The Courier News from Blytheville, Arkansas on April 5, 1950 · Page 5
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The Courier News from Blytheville, Arkansas · Page 5

Blytheville, Arkansas
Issue Date:
Wednesday, April 5, 1950
Page 5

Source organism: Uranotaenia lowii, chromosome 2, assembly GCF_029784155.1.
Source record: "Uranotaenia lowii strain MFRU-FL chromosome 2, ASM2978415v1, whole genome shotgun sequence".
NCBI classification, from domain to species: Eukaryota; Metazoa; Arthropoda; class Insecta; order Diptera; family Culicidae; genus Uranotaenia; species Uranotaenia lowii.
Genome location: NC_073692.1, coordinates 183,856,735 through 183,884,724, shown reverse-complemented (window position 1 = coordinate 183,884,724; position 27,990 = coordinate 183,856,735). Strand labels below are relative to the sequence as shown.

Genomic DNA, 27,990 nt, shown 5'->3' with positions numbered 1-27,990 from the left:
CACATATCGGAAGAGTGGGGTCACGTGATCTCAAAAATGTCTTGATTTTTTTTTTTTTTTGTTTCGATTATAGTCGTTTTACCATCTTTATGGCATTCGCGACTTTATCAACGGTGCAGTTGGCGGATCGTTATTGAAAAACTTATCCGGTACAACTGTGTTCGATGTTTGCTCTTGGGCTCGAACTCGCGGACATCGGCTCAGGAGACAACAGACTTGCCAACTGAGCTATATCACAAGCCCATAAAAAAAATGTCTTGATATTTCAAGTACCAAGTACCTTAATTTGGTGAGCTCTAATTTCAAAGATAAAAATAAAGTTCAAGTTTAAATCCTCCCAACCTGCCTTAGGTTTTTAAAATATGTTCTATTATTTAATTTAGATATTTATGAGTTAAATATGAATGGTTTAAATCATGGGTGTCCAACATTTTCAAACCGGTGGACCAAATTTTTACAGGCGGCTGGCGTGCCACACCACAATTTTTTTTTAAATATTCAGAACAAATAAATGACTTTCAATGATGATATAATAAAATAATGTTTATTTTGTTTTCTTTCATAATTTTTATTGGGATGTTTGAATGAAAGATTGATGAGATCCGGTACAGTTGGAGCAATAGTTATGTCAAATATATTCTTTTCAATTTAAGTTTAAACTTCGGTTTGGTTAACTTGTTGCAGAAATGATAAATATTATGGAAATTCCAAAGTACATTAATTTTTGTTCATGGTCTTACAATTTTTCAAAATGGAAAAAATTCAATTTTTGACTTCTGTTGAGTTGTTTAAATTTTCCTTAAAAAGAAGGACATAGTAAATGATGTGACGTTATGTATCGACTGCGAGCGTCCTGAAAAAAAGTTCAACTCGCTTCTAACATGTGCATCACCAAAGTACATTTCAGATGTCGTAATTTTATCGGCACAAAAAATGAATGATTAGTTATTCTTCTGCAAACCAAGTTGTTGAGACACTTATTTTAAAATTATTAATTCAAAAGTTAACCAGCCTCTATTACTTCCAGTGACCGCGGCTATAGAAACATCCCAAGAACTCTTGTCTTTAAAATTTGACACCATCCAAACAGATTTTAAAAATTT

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. WEDNESDAY, APRIL 5, 1950 Sultan Jailed In New Revolt In Indonesia BLYTHEVTLLE (Aim.) COURIER NEWS By Kenneth Likes 4 JAKARTA, U.S.I., April 5. (/!>)- Tlie young Indonesian central gov- •jtment, harrassed by a new re- Wt in ft member state, rushed Sultan Hamld 11 of West Borneo off to jail today as the master-mind of a plot to overthrow the Jakarta regime. The latest uprising occurred In Makassar,, the Celebes, capital city of the State of East Indonsela, where rebellious state police captured the local federal garrison In a lightning coup. The colorful 37-year-old Sultan Harnid, a cabinet member in the central government and president of the State of West Borneo, was arrested in Jakarta a few hours before the flareup at Mnknssar. Troubles (o Head The t w o new developments brought to a head the troubles boll- ing up in the young United States of Indonesia since it gained independence from the Dutch last December. Sultan Hamtd was charged with bciiig the brains brhind the revolt in west Java last January by Capt. R.P.P. (Turk) wcsterling. There was no immediate evidence that Hamid was directly connected v/ith . the Makassar uprising, although the purpose behind the Celebes and West Java revolts were similar—to oppose the strong central -powers of the U.S.I, government. The early morning calm in Mak- assar was shattered by machinegun fire as East ^Indonesian state po- l^ft and dissatisfied Indonesian s^piers of the former Royal Netherlands Indies Army took over the harbor, the .radio station and control of the city In a coup which lasted only about 45 minutes. Act (o Halt Troops The action was aimed at halting the arrival of 900 federal troops, due in by ship this morning. The troops had been dispatched to Mak- assar in a move by the central government to back up its policy of bringing such autonomous states as East Indonesia under a more centralized control. The Weslerling uprising, In which the former Dutch army commando temporarily took over the West Java city of Bandoeng In a guerrilla raid, was inspired by the same principle of opposing strong central rule. Wcsterling fled to Singapore when the revolt was nipped. Arrest Was Surprise The surprise arrest of Sultan Hamid. who was one of the trusted negotiators for Indonesian Independence from Dutch rule, came with shocking suddenness. The government communique announcing it appealed to the people to remain calm. 1 At his luxurious palac-j in the jungle city of Pontianak the handsome sultan entertained in regal splendor, with swing bands, imported whisky, veiled girl attendants and native tc-mtom beaters. Government officials predicted Hajnid would be tried for treason and would be charged with secretly directing the rebellion while he sat in the government's inner circles. .Indonesian neswpapers in Jakarta clamored for a severe sentence for the sultan. Czechs Sentence Catholic Cf.erics To Long Terms for Treason, Spying PRAGUE, Czechoslovakia, April 5. f/V)—A Roman Catholic clergyman was 'sentenced todtvy by a Prague court, to life Imprisonment on charges of high treason and spying for the Vatican. His nine co-defendants, all of them Catholic churchmen, received lighter sentences ranging from two to 25 years. The official Czechoslovak news agency reported that nine of the clergymen were convicted of either anti-state activity or treason or both. The other drew a two-year sentence because he knew of the activities of the others and did not report (hem. Some of the defendants were brlarged;, with 'contacting foreign Bfeips and collecting weapons to lie nlpi against the government. Life Term Ordered The life imprisonment was ordered for Dr. Jan Mastilak'. 39-year-old redemptortst monk who was-director of the Moravian Theological institute. '....•;.'•. : Sentenced to 25 years were Dr. Frantisek Silham, 45, provincial (director) of the Jesuit order in Czechoslovakia; and Augustin Mn- chalka, 45, Abbot of the monastery • t Nova Rise. Bohemia. Western newsmen were barred from the trial, biggest mass prosecution of churchmen since the Communist-led government, enacted * law last year setting up state control over all churches. The Czech News Agency quoted one prosecutor as charging that the Vatican established an "espionage center" to train priests to "spy on ! the Soviet Dnldn and other Communist countries. The news agency quoted the pro- Mcutor as saying "the clerical order and the monasteries form a devoted army of tbe Vatican." More Persecution (The Vatican newspaper L'Osser- vatore Romano said the Prague trial is "writing another characteristic page of anti-Catholic persecution behind the Iron Curtain.") Most of the defendants got heavy fines. All except Father Bartak were stripoed of citizens' rights for 10 years. He was deprived of rights lor three years. : The official news agency, In announcing the verdict, said: . "The defendants fro •. 1314 UD to the time of their arrests plotted together and with other people to try to overthrow the people's democratic regime." Tile ngcncy said that "religious apparatus and Insignia of orders found during the searches In their homes will be given for religious purposes. Weapons, ammunition and other objects are confiscated." Manhattan Midnight NEW YORK, April 5. W—Midnight came to Manhattan about three hours after dawn today. ' The \vuniher bureau said the darkness which passed in about 10 minutes, 'was caused by a cold front moving across the city as the wind shifted from south to northwest. Cooler weather will follow, the bureau said. Better Luck Next, etc.— BRISTOL, England. April 5. On- Well, the customs inspector explained, narcotics, tobacco or nylon hose could have been hidden in that roll of newsprint. He had just had the roll unreeled and found nothing but paper—five miles of it. BUICK PRICES 4 BEGIN AT And that's ically only the slorl of the slory. For 1950 Buick SPECIALS and SUPERS are twining up some really astonishing records on gas economy. Thai means easy-to-take upkeep as well as surprisingly low purchase price. Want us tb prove that? Any Bukk dealer will. JUNGLE WAR IN INDO-CHINA-Pro-French Viet-N.nm soldiers «? .nrffcS 11 ^? C ° m T?? '" ! T Bh lMCk JUnS ' e Srowth io^hf non" est medical station. This picture from the war in French Indn China against rebel Communist .forces is reminiscent of Padnc battle scenes encountered by countless American GIs. Essay Contest ?cr Handicapped Week Is Planned Twelve Mississippi County high schools hsve been invited to participate in a state-wide essay contest on the subject. "Hire the Handicapped—It's Good Business." J. M. Cleveland, manager of the Arkansas Employment Security office in Blytheville, announced today. Junior and senior students arc eligible for the contest, which is being sponsored by the governor's committee on Employ the Handicapped week as a part of a nationwide effort to educate and inform students on the problems of the handicapped. The winning Arkansas essay will be entered in national competition, and state winners will be presented certificates of merit signed by Pres-, ident Harry S. Truman and Governor Sidney McMath! Five national winners will receive cash prizes and free trips to Washington. The state contest is to close May 8, with winners to be announced May 19. National winners will be announced during Employ the physically Handicapped Week, October Gestapo Leader Sentenced FRANKFURT, Germany, April 5. (tf^Henrjch Baab, 1 »ormer Gestapo leader, was .sentenced to life imprisonment today for the murder of 55 Frankfurt Jews. Baab, who was in charge of Jewish-affairs in Frankfurt for the Gestapo, was convicted by a German court, after testimony from 150 witnesses. The court also found Baab guilty of attempted murder of 21 Jews, bodily injury to 29, and unlawful detention of 22. Negro Deaths Funeral services for William Moran, 59, of Armorel will be conducted at 1 p.m. Friday In True Light Baptist Church by Rev. L. D. Davenport, pastor. Burial will be In the Carr Cemetery at Armorel. Moron, a farm foreman for Lee Wilson company at Armorel for «•• 7**r MUCK *•** "MOVIES ARE BETTER THAN EVER" — Cartoon — Thur.-Fri. • 2 Big Hits —ALSO— Shelley Winters in "SOUTH SEA SINNER' BLYTHEVILLE'S ONLY AkLWHITE THEATPF Last Day • 2 Hits Pat O'Brien in "FIGHTING 69th" ALSO June Haver in "SCUDDA HOO SCUDDA HAY" more than 20 years, died at his home in Armorel Sunday night. He is survived by his wife, two brothers and two sisters. Caston Funeral Home Is in charge. Murray Peace Offer Given Cold Reception WASHINGTON, April 5. <fl>) — Philip Murray's "friendly offer" of peace among the nation's big labor groups has met with sparse—and somewhat chill—res|K>nse from the American Federation of Labor and the United Mine Workers. The CIO President wrote major union groups yesterday proposing that they Join his organization In setting up a standing committee with authority to work together on economic, political and legislative problems, and plan for eventual merger. He called It "the most significant proposal of Its kind that has been olfercd by the CIO to the AFL and these other organizations since the CIO was originally organized." The CIO was carded out of the AFL In 1935-36. Its membership has since been swelled by gains in big steel, auto, rubber and other plants. The AFL claims 8.000000 members; the CIO 6.00',000. The letter to AFL president William Green; John L. Lewis, president of the UMW. and to the heads of the international association of machinists, the Railway Labor Executives Association, the Railroad Trainmen, and the Brotherhood of Locomotive Engineers. Green was in New Orleans for a meeting of the Louisiana State Federation of labor. Lewis was vacationing nnd his office declined to say where. Other labor leaders said they wanted to receive the Murray letter before commenting. PAGE GETS SENATE NOD-Manchester Bodily, above, publisher and editor of the Los Angeles Daily News, entered the California senatorial race following the withdrawal of Sen. Sheridan Downey (D), whom he has long supported. In withdrawing from the race because of ill health, Senator Downey called on all California -voters to back Bodily lr:\ia Confiscates Gold BOMBAY, India, April 5. W) — Indian port officials probed today through the hold of a 25-ton Arab sailboat which they snld already has yielded 3,250,000 rupees (about $650,000) in smuggled gold. They found nuggets of gold and 50 pound ingots concealed In the woodwork from stem to stern. Import of gold is banned in India. Rainmakers Lose Again in Seeding NEW YORK, April 5. (/I'j-Radio trouble today thwarted the second attempt of New York city's rainmakers to produce water for the city's depleted reservoirs. A police department plane equip|wd to seed Catskill Mountain clouds with dry Ice, returned to Floyd Bennett Field about 8:10 a.m. today, two hours and 10 minutes after taking off. The first time man tried to make it rain the city's watershed last March 28, the elements Intervened. It mined that day. since that day the optimistic rain-makers have gone not out for fear they might create a Iloort. The reservoirs nc are 67.5 per cent of capacity compared with 0 .1 per cent a year art-. NEW ,Box Opens Week Days 7:00 p.m. Matinee Saturdays & Sundays Mat.-Sun, 1 p.m. Conl. Showing Manila, Ark. Wednesday & Thursday "TENSION" wllh Hit-nan! Basehart and Audrey Totter Also Shorts KIT? THEATRE Manila, Ark. Wednesday & Thursday "TREASURE OF * MONTE CRISTO" wllli Glenn I.angaa and Adele Jergeni Newi A Short* Wednesday & Thursday "NO MINOR VICES" Dana Andrew! LIIII Palmer You've Waited for It- - - - Now Here It Is! PRE EASTER This is truh >our chance (o sate...for this is an After Easier Clearance BEFORE Easter. Choose from our'entire stock of lovely suits and coats bearing famous nationally-advertised labels. And they re new, new, new! In fact, some arrived just this week—too late for Easter selling, so we're cutting the price now! You'll regret it very much if you don't come in for Ihis sale.. .so don't wait. Come in today! SPRING SUITS Regular 29.95 Regular 39.95 Regular 45.00 Regular 45 95 $ S $ 20 30 S 35 SPRING COATS Regular 24.50 15 Regular 29.95 Regular 39.95 '25 i •£? SPRING DRESSES TWO GROUPS Regular 14.95 $' Regular 24.50 7 $ 10 w tM TWO GROUPS NO REFUNDS NO EXCHANGES FEINBERG ALL SALES FENAL P